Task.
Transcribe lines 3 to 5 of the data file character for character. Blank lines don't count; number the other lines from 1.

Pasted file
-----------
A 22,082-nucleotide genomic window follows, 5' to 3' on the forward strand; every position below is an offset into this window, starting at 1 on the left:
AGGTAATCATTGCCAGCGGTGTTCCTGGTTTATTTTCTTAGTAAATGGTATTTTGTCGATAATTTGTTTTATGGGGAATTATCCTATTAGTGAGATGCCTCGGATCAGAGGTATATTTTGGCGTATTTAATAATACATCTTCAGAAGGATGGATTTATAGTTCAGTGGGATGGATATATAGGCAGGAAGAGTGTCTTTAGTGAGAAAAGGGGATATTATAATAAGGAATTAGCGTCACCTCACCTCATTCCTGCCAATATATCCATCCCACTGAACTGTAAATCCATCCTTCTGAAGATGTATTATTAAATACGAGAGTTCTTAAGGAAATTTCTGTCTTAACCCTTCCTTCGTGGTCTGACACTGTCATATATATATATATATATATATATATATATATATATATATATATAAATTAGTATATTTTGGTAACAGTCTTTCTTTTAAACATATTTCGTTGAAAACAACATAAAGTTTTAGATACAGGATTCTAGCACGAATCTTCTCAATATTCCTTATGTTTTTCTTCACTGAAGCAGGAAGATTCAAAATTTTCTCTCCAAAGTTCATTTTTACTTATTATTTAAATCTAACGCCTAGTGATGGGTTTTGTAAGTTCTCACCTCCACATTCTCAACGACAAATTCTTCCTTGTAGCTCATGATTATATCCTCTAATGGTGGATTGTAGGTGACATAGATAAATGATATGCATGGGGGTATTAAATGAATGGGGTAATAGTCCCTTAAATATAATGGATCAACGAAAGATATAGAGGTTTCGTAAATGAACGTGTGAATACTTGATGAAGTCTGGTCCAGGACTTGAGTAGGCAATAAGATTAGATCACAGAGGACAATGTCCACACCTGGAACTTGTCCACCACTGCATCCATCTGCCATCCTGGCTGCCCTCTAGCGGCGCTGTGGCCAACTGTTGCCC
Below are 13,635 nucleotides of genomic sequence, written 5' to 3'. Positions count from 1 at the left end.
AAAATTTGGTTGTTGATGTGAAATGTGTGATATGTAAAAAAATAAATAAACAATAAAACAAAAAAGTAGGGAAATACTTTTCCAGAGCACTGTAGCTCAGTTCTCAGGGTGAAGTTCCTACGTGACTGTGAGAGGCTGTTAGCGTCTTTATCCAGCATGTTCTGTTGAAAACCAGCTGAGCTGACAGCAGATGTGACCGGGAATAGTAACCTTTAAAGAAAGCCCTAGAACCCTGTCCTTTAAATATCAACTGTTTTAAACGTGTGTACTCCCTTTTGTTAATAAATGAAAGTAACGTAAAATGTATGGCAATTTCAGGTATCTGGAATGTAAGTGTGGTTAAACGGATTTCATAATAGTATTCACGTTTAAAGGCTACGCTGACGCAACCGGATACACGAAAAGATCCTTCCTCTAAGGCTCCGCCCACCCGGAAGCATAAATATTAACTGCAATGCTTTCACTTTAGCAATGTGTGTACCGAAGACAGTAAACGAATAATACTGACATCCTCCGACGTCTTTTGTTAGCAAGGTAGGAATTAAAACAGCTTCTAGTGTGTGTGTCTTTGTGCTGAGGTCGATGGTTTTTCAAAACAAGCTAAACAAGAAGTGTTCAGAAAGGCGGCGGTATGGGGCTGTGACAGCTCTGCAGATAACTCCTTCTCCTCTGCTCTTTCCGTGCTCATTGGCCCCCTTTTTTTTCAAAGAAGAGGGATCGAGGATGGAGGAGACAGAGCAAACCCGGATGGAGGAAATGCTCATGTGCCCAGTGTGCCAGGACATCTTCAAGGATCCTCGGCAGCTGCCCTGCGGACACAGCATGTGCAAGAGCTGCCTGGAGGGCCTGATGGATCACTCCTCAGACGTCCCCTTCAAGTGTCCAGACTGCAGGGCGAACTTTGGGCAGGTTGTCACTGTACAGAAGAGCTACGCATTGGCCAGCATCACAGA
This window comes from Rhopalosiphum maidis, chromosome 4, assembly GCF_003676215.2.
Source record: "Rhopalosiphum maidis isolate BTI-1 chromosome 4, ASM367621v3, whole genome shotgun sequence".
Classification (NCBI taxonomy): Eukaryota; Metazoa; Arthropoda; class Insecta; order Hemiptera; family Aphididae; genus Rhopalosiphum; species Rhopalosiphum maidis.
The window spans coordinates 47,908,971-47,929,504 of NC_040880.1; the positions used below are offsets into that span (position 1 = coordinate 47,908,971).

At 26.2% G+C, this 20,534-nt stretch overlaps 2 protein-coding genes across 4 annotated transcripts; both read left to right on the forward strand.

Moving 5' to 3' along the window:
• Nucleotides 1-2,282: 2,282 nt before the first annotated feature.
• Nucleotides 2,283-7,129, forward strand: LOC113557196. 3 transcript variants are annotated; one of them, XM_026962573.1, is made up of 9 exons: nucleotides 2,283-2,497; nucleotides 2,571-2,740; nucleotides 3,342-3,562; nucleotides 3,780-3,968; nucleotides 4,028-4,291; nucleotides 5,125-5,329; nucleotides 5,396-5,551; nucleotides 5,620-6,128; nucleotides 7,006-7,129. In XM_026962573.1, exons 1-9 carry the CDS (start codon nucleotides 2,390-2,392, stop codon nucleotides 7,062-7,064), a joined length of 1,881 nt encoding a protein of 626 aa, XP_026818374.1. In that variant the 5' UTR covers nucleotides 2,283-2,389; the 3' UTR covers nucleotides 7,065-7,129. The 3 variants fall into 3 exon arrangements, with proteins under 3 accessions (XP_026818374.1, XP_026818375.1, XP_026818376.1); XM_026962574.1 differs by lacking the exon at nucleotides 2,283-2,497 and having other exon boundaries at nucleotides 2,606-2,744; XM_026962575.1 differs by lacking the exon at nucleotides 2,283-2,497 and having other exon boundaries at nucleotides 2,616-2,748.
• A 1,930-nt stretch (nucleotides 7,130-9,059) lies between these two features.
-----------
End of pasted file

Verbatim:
Below are 13,635 nucleotides of genomic sequence, written 5' to 3'. Positions count from 1 at the left end.
AAAATTTGGTTGTTGATGTGAAATGTGTGATATGTAAAAAAATAAATAAACAATAAAACAAAAAAGTAGGGAAATACTTTTCCAGAGCACTGTAGCTCAGTTCTCAGGGTGAAGTTCCTACGTGACTGTGAGAGGCTGTTAGCGTCTTTATCCAGCATGTTCTGTTGAAAACCAGCTGAGCTGACAGCAGATGTGACCGGGAATAGTAACCTTTAAAGAAAGCCCTAGAACCCTGTCCTTTAAATATCAACTGTTTTAAACGTGTGTACTCCCTTTTGTTAATAAATGAAAGTAACGTAAAATGTATGGCAATTTCAGGTATCTGGAATGTAAGTGTGGTTAAACGGATTTCATAATAGTATTCACGTTTAAAGGCTACGCTGACGCAACCGGATACACGAAAAGATCCTTCCTCTAAGGCTCCGCCCACCCGGAAGCATAAATATTAACTGCAATGCTTTCACTTTAGCAATGTGTGTACCGAAGACAGTAAACGAATAATACTGACATCCTCCGACGTCTTTTGTTAGCAAGGTAGGAATTAAAACAGCTTCTAGTGTGTGTGTCTTTGTGCTGAGGTCGATGGTTTTTCAAAACAAGCTAAACAAGAAGTGTTCAGAAAGGCGGCGGTATGGGGCTGTGACAGCTCTGCAGATAACTCCTTCTCCTCTGCTCTTTCCGTGCTCATTGGCCCCCTTTTTTTTCAAAGAAGAGGGATCGAGGATGGAGGAGACAGAGCAAACCCGGATGGAGGAAATGCTCATGTGCCCAGTGTGCCAGGACATCTTCAAGGATCCTCGGCAGCTGCCCTGCGGACACAGCATGTGCAAGAGCTGCCTGGAGGGCCTGATGGATCACTCCTCAGACGTCCCCTTCAAGTGTCCAGACTGCAGGGCGAACTTTGGGCAGGTTGTCACTGTACAGAAGAGCTACGCATTGGCCAGCATCACAGA
This window comes from Rhopalosiphum maidis, chromosome 4, assembly GCF_003676215.2.